Blind people, those with low vision, and people with other disabilities that affect their ability to read a computer display often use different technologies so they can access the information displayed on a webpage. Two commonly used technologies are screen readers and refreshable Braille displays. As discussed above, a screen reader is a computer program that speaks the text that appears on the computer display, beginning in the top-left corner. A refreshable Braille display is an electronic device that translates text into Braille characters that can be read by touch. These assistive technologies read text. They cannot translate images into speech or Braille, even if words appear in the images. For example, these technologies cannot interpret a photograph of a stop sign, even if the word “stop” appears in the image.
People with disabilities may interact with websites and online reservation systems differently than people not affected by disabilities. All types of disabilities need to be considered when setting up your website such as: visual impairments (blindness, low vision, color blindness), hearing impairments, physical disabilities, speech disabilities, cognitive disabilities, and multiple disabilities. Age-related disabilities such as arthritis, hearing loss, and vision loss should also be factored in when making your website ADA compliant.
Absent the adoption of specific technical requirements for websites through rulemaking, public accommodations have flexibility in how to comply with the ADA’s general requirements of nondiscrimination and effective communication. Accordingly, noncompliance with a voluntary technical standard for website accessibility does not necessarily indicate noncompliance with the ADA.
While the influx of the dot.com world eliminated the need for brick-and-mortar locations for all stores (think eBay or Amazon), all of the above categories typically had a headquarters, if not multiple locations where one could visit and interact.  This would ensure a unique experience, often depending on the individual needs of the visitor. For instance, when visiting a municipal building or institute of learning, a variety of methods are available to get to higher floors (stairs, elevators, ramps and escalators).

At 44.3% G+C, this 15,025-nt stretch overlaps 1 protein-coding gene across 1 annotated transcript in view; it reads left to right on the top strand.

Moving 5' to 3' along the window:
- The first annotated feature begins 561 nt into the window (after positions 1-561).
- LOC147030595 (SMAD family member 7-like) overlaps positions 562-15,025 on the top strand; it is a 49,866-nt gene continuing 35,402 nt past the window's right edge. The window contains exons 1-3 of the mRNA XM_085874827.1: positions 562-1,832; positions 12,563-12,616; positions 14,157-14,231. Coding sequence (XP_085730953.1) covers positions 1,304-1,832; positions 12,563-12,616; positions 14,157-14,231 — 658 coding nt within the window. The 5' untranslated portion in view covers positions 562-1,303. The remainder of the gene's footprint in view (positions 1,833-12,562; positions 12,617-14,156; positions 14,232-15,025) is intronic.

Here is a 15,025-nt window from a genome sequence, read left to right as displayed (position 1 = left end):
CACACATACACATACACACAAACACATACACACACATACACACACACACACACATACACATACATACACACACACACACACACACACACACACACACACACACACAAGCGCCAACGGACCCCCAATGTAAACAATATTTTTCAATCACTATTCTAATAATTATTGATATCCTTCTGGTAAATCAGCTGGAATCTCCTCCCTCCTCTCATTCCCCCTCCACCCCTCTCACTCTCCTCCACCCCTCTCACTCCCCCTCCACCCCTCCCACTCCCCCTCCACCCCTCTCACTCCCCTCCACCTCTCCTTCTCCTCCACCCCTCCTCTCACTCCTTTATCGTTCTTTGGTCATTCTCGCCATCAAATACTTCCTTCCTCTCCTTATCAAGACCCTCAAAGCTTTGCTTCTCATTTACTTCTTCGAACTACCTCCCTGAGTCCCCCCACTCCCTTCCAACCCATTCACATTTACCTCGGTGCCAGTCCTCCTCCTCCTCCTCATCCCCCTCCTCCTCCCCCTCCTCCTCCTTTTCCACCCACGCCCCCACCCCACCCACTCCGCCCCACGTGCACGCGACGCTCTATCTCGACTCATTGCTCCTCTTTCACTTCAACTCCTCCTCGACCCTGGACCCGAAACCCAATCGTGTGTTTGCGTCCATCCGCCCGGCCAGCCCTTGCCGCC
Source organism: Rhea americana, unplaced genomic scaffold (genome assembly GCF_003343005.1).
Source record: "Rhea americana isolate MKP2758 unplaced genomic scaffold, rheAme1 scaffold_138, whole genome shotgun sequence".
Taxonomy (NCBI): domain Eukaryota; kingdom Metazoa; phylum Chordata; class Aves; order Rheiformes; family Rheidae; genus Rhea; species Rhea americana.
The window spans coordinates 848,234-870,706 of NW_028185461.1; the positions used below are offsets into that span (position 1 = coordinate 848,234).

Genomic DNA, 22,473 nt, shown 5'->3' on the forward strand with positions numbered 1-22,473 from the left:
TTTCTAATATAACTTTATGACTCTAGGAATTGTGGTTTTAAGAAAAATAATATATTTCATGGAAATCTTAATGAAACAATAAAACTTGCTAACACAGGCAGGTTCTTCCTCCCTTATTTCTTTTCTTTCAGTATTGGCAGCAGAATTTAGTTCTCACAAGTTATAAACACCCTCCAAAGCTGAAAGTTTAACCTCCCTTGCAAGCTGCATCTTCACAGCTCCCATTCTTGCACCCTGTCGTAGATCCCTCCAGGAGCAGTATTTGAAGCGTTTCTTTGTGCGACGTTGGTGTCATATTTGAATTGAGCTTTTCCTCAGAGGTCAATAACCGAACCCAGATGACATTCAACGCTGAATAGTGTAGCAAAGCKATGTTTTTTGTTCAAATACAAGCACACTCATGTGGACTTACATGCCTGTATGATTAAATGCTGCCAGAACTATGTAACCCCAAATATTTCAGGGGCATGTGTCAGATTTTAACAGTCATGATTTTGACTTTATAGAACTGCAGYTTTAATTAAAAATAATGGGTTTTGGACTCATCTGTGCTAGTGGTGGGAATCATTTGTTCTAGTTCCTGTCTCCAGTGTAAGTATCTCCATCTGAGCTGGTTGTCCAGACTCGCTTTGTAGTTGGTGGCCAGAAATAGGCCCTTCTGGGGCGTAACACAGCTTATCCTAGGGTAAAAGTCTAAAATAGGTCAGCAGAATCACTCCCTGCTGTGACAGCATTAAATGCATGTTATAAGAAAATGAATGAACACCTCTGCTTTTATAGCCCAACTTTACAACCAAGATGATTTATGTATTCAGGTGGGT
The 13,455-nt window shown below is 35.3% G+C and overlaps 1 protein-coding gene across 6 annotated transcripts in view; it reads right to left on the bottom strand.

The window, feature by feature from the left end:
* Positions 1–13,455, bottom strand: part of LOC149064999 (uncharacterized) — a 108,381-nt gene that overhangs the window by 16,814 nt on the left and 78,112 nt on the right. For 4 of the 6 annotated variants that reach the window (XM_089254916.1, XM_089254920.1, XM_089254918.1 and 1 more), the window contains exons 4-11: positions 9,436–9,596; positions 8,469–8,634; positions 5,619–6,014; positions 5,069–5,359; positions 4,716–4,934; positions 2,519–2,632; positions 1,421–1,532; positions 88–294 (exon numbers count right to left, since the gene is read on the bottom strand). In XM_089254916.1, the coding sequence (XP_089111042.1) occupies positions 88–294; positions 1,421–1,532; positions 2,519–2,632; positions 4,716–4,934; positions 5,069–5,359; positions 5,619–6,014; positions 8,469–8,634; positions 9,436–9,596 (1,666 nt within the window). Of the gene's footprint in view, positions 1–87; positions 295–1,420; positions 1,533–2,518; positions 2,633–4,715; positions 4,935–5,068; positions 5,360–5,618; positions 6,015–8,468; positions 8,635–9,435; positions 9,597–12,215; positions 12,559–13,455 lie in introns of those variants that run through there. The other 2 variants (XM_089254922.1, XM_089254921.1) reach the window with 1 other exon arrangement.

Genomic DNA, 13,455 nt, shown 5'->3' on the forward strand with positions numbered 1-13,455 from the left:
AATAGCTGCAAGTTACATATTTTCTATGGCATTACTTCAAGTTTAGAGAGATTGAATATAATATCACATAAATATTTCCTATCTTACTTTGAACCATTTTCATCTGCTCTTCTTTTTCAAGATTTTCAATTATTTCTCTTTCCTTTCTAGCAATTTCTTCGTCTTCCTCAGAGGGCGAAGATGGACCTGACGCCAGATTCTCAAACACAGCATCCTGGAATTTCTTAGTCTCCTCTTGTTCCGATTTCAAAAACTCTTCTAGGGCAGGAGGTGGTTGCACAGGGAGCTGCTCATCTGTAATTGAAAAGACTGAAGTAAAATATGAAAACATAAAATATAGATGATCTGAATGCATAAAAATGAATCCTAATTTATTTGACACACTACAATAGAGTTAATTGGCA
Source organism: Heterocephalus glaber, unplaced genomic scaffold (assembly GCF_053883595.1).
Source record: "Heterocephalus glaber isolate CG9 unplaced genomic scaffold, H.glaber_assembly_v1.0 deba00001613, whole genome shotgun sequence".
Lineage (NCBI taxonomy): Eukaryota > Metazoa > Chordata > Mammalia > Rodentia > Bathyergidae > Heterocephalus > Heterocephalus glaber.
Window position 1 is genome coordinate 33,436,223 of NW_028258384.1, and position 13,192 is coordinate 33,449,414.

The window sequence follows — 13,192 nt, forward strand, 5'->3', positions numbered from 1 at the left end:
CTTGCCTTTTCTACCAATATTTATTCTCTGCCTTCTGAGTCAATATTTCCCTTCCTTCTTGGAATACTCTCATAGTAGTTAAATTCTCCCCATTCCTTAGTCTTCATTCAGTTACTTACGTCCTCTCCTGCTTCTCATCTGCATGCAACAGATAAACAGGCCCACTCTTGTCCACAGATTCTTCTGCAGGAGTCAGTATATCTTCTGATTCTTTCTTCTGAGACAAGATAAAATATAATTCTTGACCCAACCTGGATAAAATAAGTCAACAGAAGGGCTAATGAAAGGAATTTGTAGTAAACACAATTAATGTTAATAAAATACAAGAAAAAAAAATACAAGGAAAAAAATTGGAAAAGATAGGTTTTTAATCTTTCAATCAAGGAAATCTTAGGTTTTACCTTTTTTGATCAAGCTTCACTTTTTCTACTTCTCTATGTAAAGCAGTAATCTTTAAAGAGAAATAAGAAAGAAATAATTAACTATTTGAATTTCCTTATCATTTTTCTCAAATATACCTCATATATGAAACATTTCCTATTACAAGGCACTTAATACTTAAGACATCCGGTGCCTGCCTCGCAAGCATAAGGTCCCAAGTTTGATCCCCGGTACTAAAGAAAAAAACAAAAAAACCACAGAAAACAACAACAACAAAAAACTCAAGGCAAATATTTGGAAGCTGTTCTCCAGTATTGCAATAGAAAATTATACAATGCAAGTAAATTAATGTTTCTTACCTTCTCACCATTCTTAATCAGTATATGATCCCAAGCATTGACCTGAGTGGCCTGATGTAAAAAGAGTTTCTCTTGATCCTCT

Being one-third of the way into 2019, we opted to follow up on the 2018 discussion we had regarding ADA Website Compliance. Per last year, making sure your website is ADA compliant is significant in offering an equal opportunity for everyone to experience the products and/or services your business offers. An ADA compliant website also help prevent lawsuits and potential government action.
The first trial in a website accessibility lawsuit took place in 2017. Florida U.S. District Judge Scola presided over this bench trial and concluded that grocer Winn Dixie had violated Title III of the ADA by having an inaccessible website.  Judge Scola also found that the $250,000 cost to remediate Winn Dixie’s website was not an “undue burden” and ordered Winn Dixie to make its website conform with the Web Content Accessibility Guidelines 2.0 AA (WCAG 2.0 AA).
One example of a barrier would be a photograph of a Mayor on a town website with no text identifying it. Because screen readers cannot interpret images unless there is text associated with it, a blind person would have no way of knowing whether the image is an unidentified photo or logo, artwork, a link to another page, or something else. Simply adding a line of simple hidden computer code to label the photograph “Photograph of Mayor Jane Smith” will allow the blind user to make sense of the image.
Peter is Founder and CEO of Blue Interactive Agency, a full service digital marketing agency. With a passion for online marketing, Peter enjoys analyzing digital strategies and offering his unique view on how effective they are. Having a track record of successfully commercializing digital properties, Peter is always looking for the next challenge to help a company succeed online. In his spare time, Peter maintains a personal blog which focuses on his gastronome adventures.
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